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Secondary indicative without ἄν: unattainable wish


εἴθε γὰρ αἱ κρῆναι καὶ ἄρτους ἔφερον

‘If only wells also brought forth bread!’ (D. L. 6.5)

The imperfect or aorist indicative, always preceded by εἴθε or εἰ γάρ, signals an unattainable wish.

Translation tips

This construction is best translated with if only (e.g. εἴθε ὤλλυτο ‘If only he were to die.’ or ‘If only he had died.’)

Syntactic usage

Wishes which refer to the present are always in the imperfect. When the wish refers to the past, an aorist is usually, though not always, used.


This way of expressing the unattainable wish is relatively rare in Greek and occurs mainly in the dramatists.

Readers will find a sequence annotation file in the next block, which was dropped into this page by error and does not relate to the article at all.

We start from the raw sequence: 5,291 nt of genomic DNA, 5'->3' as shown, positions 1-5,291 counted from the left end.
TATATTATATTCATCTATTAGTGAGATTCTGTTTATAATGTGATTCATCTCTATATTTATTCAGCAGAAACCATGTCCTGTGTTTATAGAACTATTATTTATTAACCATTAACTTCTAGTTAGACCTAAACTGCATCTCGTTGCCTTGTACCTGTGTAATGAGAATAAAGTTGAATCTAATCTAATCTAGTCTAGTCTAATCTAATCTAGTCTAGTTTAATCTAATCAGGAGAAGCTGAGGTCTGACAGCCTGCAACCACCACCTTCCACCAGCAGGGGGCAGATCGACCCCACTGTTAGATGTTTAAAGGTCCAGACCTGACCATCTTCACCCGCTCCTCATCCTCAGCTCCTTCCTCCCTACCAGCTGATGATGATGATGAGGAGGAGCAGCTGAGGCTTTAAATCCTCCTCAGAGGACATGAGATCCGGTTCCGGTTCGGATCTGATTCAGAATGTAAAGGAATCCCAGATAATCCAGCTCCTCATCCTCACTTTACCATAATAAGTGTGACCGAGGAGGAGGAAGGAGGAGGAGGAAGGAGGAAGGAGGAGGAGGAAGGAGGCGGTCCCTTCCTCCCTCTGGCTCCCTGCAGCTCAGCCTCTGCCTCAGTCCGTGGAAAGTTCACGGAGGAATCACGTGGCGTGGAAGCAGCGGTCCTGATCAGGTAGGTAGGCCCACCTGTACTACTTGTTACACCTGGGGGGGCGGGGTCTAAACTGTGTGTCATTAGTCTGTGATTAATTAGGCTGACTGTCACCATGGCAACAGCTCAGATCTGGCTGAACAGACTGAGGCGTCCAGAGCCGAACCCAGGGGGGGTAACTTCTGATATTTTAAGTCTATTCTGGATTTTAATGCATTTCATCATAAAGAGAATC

Example Sentences: 

χειρουργῶν τ᾽ ἐν τῷ μέσῳ συνεχές, εἴθε ἦν, ἔλεγε, καὶ τὴν κοιλίαν παρατριψάμενον τοῦ λιμοῦ παύσασθαι

As he was pleasuring himself in public, Diogenes (the Cynic) said: if only one could dispel hunger by rubbing one's stomach.

εἰ γὰρ κατέσχον μὴ θεῶν κλεφθεὶς ὕπο

If only I had attained that without being robbed by the gods. ֍

εἴθ’ ἐξῆν παρὰ τῇ νέᾳ καθεύδειν

καὶ μὴ 'δει πρότερον διασποδῆσαι

ἀνάσιμον ἢ πρεσβυτέραν

φεῦ· εἴθ’ ἦν Ὀρέστης πλησίον κλύων τάδε

Alas, if only Orestes were around to hear this!